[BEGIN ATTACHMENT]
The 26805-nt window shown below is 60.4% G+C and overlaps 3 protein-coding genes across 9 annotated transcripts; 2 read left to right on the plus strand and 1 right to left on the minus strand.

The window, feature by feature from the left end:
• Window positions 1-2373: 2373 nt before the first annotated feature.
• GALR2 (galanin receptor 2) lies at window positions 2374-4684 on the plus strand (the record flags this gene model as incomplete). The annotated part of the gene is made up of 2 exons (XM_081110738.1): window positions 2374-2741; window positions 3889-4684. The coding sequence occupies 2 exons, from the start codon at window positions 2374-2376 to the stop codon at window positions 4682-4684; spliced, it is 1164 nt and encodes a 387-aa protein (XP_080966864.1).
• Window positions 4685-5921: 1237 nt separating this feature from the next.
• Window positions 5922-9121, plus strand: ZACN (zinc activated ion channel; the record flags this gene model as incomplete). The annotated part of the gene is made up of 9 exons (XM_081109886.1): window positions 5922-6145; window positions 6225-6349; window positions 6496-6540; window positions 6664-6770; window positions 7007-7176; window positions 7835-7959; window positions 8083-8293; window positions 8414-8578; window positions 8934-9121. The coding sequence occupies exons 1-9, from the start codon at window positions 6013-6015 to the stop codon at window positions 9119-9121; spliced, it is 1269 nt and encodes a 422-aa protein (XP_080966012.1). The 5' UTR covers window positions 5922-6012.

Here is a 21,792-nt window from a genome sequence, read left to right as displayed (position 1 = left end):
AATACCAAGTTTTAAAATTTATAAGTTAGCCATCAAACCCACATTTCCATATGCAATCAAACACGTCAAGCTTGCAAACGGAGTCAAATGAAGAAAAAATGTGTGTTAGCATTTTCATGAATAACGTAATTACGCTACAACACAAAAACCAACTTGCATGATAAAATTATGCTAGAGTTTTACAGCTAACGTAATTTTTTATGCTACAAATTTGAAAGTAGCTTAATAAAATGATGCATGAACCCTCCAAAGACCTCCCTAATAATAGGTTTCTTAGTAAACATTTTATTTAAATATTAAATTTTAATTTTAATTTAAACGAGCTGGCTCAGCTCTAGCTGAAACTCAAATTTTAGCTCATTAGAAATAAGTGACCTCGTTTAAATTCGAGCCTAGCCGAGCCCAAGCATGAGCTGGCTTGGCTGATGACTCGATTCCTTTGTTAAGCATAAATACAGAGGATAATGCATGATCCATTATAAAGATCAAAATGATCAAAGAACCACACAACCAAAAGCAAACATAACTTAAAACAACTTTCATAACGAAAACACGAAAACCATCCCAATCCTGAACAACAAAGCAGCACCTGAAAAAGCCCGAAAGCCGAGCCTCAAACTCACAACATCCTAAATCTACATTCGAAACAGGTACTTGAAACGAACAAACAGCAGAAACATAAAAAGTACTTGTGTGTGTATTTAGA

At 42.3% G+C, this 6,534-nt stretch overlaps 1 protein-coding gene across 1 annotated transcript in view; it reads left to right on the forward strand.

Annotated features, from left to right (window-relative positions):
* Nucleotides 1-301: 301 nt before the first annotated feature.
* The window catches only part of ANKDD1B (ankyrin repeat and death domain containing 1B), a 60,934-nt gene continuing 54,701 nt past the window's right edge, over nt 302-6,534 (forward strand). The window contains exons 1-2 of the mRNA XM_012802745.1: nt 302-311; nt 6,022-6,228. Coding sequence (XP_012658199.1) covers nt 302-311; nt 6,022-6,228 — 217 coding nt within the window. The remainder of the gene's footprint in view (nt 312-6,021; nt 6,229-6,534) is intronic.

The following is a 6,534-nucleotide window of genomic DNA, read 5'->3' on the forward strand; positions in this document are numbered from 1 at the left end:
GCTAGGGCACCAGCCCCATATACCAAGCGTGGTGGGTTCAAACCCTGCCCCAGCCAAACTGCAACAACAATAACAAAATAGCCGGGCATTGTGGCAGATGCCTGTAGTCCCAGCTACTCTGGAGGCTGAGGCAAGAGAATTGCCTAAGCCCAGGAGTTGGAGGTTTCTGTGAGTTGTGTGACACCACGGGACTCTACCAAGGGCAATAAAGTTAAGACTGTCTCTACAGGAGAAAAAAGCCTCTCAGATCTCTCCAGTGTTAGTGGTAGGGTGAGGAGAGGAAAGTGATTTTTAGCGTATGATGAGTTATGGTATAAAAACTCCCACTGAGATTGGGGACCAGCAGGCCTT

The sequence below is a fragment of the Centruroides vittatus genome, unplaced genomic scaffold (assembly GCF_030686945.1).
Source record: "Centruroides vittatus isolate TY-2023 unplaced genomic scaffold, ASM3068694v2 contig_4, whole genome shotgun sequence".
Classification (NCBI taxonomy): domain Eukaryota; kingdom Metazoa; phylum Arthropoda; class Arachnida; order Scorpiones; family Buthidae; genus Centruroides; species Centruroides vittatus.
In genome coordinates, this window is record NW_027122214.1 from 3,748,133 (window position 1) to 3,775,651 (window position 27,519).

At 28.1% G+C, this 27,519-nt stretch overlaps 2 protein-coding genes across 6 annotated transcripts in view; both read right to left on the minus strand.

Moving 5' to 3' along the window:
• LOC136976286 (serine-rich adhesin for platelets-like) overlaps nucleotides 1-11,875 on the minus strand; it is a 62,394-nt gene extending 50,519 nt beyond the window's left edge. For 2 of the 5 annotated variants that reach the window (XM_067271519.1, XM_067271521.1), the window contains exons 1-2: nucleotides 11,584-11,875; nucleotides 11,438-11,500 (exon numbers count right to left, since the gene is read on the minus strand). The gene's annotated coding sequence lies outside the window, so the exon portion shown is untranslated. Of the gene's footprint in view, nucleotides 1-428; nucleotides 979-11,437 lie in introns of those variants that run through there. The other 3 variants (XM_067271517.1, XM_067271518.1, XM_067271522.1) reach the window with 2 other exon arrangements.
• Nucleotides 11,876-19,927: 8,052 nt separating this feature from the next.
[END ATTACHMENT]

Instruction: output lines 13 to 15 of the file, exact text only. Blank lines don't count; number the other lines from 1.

The following is a 6,534-nucleotide window of genomic DNA, read 5'->3' on the forward strand; positions in this document are numbered from 1 at the left end:
GCTAGGGCACCAGCCCCATATACCAAGCGTGGTGGGTTCAAACCCTGCCCCAGCCAAACTGCAACAACAATAACAAAATAGCCGGGCATTGTGGCAGATGCCTGTAGTCCCAGCTACTCTGGAGGCTGAGGCAAGAGAATTGCCTAAGCCCAGGAGTTGGAGGTTTCTGTGAGTTGTGTGACACCACGGGACTCTACCAAGGGCAATAAAGTTAAGACTGTCTCTACAGGAGAAAAAAGCCTCTCAGATCTCTCCAGTGTTAGTGGTAGGGTGAGGAGAGGAAAGTGATTTTTAGCGTATGATGAGTTATGGTATAAAAACTCCCACTGAGATTGGGGACCAGCAGGCCTT

The sequence below is a fragment of the Centruroides vittatus genome, unplaced genomic scaffold (assembly GCF_030686945.1).